The opening of the The National Museum of African American History and Culture in Washington, DC was a big event for me. I had been looking forward to it for years and truly tried to score tickets to any grand opening event. It opened in its state of the art designer building in September 2016. I wasn’t able to reserve a slot online until May 2017. The museum was truly in demand. They are still issuing “timed-entry passes.” Despite being free, availability is limited. See how the museum is honoring Dr. King’s memory here.
I made a weekend of the DC visit when I got my ticket to the museum. It became a weekend focused on African American presence in the Capital of the United States. An added bonus for being able to enjoy a colorful Eco protest in front of the White House. This was the cherry on top of a great American weekend in Washington, DC.
In honor of Dr. Martin Luther King, Jr.’s birthday and holiday, I’m sharing some images from the Martin Luther King, Jr. Memorial built to honor his life and work. I arrived to the memorial just before twilight on April 30, 2017. It was a beautiful spring evening well-suited to reflecting on profound ideals from a great man. Quotes from the stone walls surrounding the MLK Memorial are shared below in the slideshow. Photos from my 2016 visit to the Center for Civil and Human Rights can be viewed here.
I take a lot of pictures. Especially since I got a digital camera. Even more so since I started buying 125GB memory cards. And I save everything. I just did a quick scan of my image catalog and I have at least 152,000 images on my mobile drive. That doesn’t include anything on my desktop, laptop, phone or tablet – possibly another 10,000 combined on those.
Before 2009, all my photography was on film. I was all about snapshots. Being artsy wasn’t a priority. I wanted to capture moments. Around that year, I purchase my first digital camera, perhaps an Olympus with zoom. It could hold a couple hundred images on the memory at a time. Much more capacity than film, but not enough when you want to photograph everything.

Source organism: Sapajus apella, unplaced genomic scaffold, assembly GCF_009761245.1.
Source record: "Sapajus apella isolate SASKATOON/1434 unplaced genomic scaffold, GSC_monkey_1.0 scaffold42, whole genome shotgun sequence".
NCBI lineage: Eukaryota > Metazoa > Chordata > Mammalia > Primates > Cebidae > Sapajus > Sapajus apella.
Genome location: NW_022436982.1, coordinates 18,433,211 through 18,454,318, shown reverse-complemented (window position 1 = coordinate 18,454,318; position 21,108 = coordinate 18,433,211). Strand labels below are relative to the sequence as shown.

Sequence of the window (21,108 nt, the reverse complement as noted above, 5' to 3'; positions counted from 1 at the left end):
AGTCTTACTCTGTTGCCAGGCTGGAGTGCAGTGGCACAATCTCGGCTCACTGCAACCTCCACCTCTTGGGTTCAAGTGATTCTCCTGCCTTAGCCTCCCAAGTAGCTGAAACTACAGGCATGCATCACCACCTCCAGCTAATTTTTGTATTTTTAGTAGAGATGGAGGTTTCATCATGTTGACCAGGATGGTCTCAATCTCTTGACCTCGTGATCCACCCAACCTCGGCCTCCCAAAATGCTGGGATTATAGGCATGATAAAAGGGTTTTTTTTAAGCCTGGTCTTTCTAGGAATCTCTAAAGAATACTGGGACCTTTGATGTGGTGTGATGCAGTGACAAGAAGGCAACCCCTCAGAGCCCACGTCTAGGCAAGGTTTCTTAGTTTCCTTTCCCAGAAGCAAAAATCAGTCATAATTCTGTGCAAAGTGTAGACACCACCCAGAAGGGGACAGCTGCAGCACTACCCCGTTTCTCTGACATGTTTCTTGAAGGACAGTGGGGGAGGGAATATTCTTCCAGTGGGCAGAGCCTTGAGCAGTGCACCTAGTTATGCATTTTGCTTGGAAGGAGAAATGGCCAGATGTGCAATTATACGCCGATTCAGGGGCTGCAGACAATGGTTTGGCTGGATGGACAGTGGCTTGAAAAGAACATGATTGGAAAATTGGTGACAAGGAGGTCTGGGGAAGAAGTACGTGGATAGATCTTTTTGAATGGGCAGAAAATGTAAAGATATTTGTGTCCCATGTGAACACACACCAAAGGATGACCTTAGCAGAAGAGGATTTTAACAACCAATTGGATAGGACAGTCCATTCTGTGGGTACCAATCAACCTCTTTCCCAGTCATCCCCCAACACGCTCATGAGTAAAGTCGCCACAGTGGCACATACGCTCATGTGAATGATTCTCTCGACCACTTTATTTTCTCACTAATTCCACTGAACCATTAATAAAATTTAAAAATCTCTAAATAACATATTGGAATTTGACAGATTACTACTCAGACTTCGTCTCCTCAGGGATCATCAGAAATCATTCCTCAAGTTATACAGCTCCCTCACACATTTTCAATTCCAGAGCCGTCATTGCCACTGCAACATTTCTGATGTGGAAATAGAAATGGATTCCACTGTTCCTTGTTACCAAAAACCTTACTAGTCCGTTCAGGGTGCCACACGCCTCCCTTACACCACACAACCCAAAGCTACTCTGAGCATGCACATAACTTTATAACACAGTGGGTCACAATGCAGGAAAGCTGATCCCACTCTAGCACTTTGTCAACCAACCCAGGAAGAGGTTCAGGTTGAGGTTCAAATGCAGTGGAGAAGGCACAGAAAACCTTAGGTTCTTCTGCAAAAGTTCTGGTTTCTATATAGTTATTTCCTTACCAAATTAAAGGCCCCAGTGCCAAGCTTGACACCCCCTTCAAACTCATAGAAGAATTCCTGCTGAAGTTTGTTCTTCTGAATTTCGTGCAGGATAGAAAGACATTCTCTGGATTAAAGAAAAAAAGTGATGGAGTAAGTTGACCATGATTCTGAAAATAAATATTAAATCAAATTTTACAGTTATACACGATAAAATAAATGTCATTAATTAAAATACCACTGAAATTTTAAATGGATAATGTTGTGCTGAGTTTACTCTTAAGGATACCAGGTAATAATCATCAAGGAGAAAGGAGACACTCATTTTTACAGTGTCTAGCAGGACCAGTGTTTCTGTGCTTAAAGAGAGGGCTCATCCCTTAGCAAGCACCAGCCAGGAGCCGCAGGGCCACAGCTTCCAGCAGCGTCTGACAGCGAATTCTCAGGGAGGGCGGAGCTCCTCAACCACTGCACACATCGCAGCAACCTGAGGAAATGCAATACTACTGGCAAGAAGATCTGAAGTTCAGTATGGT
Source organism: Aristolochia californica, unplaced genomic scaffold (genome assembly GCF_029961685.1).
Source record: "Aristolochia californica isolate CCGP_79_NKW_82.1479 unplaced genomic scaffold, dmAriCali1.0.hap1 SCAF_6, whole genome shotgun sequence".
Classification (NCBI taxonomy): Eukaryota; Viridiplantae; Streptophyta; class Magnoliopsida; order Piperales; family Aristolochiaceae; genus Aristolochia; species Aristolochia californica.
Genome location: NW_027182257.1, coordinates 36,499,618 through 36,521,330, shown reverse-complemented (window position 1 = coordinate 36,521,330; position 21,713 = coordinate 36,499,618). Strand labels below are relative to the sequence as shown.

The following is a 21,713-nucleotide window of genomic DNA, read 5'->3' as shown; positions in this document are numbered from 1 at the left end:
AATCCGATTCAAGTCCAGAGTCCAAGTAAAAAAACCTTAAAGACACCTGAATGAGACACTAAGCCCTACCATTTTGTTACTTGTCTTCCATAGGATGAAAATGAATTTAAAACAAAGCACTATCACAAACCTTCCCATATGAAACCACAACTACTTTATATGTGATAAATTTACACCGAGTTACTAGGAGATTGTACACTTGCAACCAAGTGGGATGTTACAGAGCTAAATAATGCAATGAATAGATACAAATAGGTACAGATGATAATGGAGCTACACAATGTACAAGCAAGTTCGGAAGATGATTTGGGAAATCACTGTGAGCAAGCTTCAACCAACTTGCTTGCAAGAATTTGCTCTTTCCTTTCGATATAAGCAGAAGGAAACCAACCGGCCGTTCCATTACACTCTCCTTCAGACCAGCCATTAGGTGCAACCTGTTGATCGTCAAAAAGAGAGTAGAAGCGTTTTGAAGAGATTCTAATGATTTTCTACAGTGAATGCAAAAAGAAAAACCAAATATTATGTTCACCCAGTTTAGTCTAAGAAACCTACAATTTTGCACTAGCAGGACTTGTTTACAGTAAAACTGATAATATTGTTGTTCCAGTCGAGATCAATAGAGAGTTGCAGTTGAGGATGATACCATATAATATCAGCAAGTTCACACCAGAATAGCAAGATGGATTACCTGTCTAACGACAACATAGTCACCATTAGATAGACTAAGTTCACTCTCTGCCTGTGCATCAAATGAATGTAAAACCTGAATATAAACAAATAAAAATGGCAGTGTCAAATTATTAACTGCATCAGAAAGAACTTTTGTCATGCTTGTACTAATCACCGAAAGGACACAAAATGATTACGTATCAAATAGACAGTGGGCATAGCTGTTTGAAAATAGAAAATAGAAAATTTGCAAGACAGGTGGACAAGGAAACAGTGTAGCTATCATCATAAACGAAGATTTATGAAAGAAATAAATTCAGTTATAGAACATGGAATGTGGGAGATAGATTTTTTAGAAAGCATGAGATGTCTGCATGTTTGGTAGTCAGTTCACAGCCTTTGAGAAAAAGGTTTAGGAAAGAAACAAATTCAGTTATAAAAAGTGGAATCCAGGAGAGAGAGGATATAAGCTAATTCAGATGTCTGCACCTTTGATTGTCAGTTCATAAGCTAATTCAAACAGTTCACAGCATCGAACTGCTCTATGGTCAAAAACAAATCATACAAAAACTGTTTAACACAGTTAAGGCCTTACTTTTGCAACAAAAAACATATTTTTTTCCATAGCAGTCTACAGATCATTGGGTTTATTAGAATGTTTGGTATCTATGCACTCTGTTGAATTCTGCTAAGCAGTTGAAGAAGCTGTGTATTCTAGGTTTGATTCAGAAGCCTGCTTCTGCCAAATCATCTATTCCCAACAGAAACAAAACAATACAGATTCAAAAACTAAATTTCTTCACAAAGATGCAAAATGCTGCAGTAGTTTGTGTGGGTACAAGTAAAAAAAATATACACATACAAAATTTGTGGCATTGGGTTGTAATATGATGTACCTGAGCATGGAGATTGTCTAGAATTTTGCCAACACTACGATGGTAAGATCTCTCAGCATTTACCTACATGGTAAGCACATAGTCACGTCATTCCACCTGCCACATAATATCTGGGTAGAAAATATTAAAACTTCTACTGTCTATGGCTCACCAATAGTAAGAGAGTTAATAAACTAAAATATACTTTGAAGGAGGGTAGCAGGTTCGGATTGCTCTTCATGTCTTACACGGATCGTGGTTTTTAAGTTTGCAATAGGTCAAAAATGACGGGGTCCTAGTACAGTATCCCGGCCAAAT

In 2011, I invested in my first DSL, a Sony A33. I knew I wanted to eventually become a paid professional photographer so I had to get serious about my gear and skills. Practicing with different lenses, prime and zoom, in different settings for varying purposes allowed me to get extremely comfortable with being in the background and observing life from a pensive compositional view point.
Over the years, I’ve photographed vacations, visits, weddings, births, funerals, corporate, community and social events and nearly all of my travel. Nature has been my true love, however, trying to capture light in an image, the way it moves over a scene, changing the mood and color, is fascinating. The moon in all its stages is mesmerizing. Great shots of the sun are illusive. As are images that do the stars any justice. Then there are trees that I stalked through their seasonal cycles. Every spring in New York City, saw me searching out budding tulips as well. And over the last couple of years, I’ve been improving my skills with self-portraiture.
In 2018, I felt I was ready for an upgrade and ready to start hiring myself out for photography work. I purchased my Sony A7iii and beefed up my gear kit significantly. I had already been the unofficial official photographer for my group’s legal conferences and other events at work for about seven years. And by that time, I had been photographing demonstrations for social justice (against police brutality and state-sanctioned murder) for nearly four years. I had quite a portfolio, all I needed to do was cull and focus the work.
Focusing on my strong suits, however, is difficult when I enjoy doing everything, and perhaps my best work isn’t necessarily the most financially lucrative. See social justice photography. Or satisfying. I’ve had friends tell me that some of the images I took of their weddings and receptions were better than the photos they paid a premium for. But who wants to be a full-time wedding photographer? I don’t mind the occasional wedding, but that’s a lot on a regular basis.